In a tussle that sucked in the Tourism CS Najib Balala and Opposition chief Raila Odinga, the council was ordered to stop any dealings with the Italian company. The issue has never been addressed and residents continue to bear the brunt of poor waste management.
Thoya has said Mombasa is being cleaned to eliminate the cholera threat. The county secretary said “there is a lot of garbage” but the town would be clean “in the next two days”.
“As we are talking, the island is clean. We are moving to the outskirts,” he said.
Health executive Hazel Koitaba said the situation is “contained” and “infected persons isolated”. She banned food selling in town and estates. Outsourced foods from unlicensed hotels are also forbidden.
Cholera and garbage are linked. Cholera being an infectious disease, it causes severe watery diarrhoea leading to dehydration and even death if untreated. It is caused by eating or drinking contaminated food and water. The disease is most common in places with poor sanitation, crowding, war and famine. At least 150,000 cases are reported to the World Health Organisation each year.
“The state of cleanness is always linked to the spread of such diseases,” Thoya admitted.
The county secretary said garbage has not been collected for “some time” because of “internal challenges”.
“You see, the turnaround time in terms of garbage collection contributes to build-up. If we delay to pick up garbage, you will see this situation,” he said.
“We must agree, there were internal problems in terms of the equipment we had, but that has been sorted.”
He said the contract to collect garbage ended “about one and half years ago”, and the county is now in charge. He denied that the termination led to the garbage heaps.
“We are going to enhance the collection of garbage. We are going to move this garbage daily and internal challenges have been solved,” he said.
He said delayed disbursement of funds from the National Treasury compounded the problem.
However, residents feel the county has been “unwilling” to act and should be held responsible for ailments and deaths.
Resident Moses Juma said Joho has not lived up to his pledge to clean the town.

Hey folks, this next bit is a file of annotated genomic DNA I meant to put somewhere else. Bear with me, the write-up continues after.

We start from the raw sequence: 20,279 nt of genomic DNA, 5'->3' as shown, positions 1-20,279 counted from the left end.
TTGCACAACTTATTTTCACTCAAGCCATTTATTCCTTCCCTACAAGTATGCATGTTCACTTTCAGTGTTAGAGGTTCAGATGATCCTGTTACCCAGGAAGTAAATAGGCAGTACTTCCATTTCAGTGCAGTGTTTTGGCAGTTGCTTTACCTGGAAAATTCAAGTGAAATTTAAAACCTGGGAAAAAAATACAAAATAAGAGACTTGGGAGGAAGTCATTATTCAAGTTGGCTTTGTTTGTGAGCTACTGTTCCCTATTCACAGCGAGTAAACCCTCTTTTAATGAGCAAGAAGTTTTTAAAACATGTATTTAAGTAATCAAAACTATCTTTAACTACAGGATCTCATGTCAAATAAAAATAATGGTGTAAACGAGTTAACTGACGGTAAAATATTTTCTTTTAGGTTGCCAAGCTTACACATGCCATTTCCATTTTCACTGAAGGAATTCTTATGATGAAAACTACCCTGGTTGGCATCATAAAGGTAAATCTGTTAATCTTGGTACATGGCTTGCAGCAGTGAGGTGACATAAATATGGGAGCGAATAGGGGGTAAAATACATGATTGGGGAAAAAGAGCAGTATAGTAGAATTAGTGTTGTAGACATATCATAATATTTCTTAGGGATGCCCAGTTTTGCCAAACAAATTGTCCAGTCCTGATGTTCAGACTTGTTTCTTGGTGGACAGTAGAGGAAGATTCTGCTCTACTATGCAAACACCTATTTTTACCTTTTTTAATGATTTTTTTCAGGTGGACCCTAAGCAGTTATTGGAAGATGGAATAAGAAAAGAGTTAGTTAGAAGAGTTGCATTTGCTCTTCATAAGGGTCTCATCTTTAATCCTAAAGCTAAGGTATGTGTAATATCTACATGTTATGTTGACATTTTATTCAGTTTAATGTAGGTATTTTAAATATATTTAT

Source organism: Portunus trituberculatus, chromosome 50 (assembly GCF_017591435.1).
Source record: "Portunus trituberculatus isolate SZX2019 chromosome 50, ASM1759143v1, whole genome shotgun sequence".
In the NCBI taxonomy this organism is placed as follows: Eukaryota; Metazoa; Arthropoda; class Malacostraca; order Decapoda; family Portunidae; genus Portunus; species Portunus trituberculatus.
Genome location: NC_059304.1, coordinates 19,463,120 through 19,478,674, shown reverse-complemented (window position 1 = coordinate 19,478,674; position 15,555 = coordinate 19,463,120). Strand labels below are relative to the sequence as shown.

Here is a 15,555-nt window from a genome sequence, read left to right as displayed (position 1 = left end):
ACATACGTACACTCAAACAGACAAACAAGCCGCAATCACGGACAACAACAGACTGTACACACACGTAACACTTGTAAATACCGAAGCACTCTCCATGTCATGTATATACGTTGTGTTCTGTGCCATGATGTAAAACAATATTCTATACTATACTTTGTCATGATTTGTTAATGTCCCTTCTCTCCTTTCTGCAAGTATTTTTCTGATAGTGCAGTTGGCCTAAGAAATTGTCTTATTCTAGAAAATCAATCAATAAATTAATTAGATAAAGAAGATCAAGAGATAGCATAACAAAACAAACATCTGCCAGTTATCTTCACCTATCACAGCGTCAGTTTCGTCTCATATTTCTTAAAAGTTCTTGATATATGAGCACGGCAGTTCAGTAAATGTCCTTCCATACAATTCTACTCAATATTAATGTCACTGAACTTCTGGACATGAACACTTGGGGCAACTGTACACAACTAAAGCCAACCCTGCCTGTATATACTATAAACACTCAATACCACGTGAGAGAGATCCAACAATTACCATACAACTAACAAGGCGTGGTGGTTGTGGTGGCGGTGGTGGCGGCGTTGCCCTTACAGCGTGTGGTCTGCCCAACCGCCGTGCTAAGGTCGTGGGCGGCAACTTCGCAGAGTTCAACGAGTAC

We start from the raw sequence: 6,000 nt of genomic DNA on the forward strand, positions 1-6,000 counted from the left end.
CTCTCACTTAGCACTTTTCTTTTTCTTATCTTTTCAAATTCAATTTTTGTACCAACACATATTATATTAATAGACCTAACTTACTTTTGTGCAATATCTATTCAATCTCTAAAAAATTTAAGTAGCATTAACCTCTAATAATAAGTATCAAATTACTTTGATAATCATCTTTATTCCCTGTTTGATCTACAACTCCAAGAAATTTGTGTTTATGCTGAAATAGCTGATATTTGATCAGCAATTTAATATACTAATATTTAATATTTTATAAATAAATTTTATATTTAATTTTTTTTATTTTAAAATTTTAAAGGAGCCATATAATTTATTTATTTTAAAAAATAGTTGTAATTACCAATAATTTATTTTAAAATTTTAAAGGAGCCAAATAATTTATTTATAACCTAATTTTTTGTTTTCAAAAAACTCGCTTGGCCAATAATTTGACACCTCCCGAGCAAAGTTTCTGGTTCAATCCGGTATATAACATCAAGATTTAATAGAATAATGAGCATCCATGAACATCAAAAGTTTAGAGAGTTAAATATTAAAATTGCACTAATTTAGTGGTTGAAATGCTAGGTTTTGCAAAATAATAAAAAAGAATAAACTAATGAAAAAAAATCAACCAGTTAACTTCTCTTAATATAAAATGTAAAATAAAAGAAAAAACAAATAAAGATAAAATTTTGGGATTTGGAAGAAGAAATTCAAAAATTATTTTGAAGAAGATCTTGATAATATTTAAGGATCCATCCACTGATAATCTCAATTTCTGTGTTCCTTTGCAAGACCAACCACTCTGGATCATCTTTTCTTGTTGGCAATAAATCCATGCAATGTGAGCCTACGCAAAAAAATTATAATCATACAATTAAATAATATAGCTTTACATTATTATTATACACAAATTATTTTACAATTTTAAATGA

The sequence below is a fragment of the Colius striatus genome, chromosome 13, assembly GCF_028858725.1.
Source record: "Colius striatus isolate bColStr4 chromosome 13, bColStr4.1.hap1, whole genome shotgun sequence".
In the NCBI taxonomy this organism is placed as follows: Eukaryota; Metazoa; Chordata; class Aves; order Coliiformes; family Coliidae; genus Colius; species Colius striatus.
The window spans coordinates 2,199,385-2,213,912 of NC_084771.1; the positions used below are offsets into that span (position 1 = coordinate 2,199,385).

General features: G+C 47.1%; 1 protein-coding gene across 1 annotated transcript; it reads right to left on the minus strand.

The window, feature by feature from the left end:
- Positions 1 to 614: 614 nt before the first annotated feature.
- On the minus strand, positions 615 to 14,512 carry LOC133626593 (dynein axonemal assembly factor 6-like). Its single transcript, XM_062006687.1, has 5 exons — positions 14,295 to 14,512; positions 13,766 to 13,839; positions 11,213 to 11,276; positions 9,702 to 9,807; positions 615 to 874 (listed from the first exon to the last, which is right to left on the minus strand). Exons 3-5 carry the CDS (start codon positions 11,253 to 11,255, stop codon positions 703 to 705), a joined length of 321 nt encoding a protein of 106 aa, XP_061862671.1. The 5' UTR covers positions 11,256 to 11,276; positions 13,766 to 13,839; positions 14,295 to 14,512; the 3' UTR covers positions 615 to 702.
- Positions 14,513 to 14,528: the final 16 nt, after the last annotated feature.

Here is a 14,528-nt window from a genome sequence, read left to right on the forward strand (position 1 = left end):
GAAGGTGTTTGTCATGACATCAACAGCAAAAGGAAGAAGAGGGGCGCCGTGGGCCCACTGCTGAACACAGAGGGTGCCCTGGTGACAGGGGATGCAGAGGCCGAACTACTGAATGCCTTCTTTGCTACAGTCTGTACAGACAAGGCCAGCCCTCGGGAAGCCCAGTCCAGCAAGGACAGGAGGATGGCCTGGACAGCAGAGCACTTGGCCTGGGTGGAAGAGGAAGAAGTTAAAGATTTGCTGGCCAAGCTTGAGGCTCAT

Anthony Muruki said Mombasa is “the dirtiest county in Kenya”.
Driver Nasri Ali, said, “Kongewea stack has been formed for the last five months. This is like Mt Kilimanjaro.” He said water flows through the garbage.
Noor Said said politicians who helped to bring sanity have gone “missing”. She said her eatery business has been hurt because she has been blocked from trading.
“We are paying taxes. Why is Joho doing this? I’m a widow,” she said.
Thomas Odhiambo, a garbage collector in Nyali, said, “There were trucks operating in this area. When they left, we were directed to dump refuse on the ground.”
He said the county only “scoops garbage when it spills to the road and moves it back”.
Research by waste management guru Matti Juutinen shows overflowing waste is an ideal breeding ground for bacteria, insects and vermin.
“The flies that visit the garbage are also the same flies that roam around your lunch buffet and drop their offspring on your plate. By doing so, they increase the risk of you contracting salmonella, which causes typhoid fever, food poisoning, enteric fever, gastroenteritis and other major illnesses,” the study published by Ecube Labs says.
Juutinen said overflowing garbage causes air pollution, leading to respiratory diseases and other adverse health effects.
“Contaminants are absorbed from lungs into other parts of the body. In everyday life, we identify the polluted air, especially through bad odours, which are usually caused by decomposing and liquid waste items.”
Suggestions have been floated to ensure the 2,200 tonnes of garbage produced daily generate power. Suleiman Shahbal, an economist with interests in the oil and gas industries, said such amounts of waste can produce a 20-megawatt power plant.
Environmental activists have threatened legal action against the Mombasa administration.
Active Environmental Team said two weeks before the cholera outbreak, they sounded the alarm.
“Nobody took any action. We cannot allow our people to go on dying over a simple thing. Containing garbage is the county’s work,” chief coordinator Ben Wemali said.
He faulted the Joho administration for setting transfer stations for garbage in residential areas.
“This should not be the case. After rains, flies are all over, liquid from the heaps mix with sewer and pipe water to cause contamination,” he said.
“We will not allow people to play with lives in the name of failing to clean Mombasa.”
Wemali said the “county is not working” and cholera is killing people because “there is no serious action”.
Nema said it cannot handle the matter.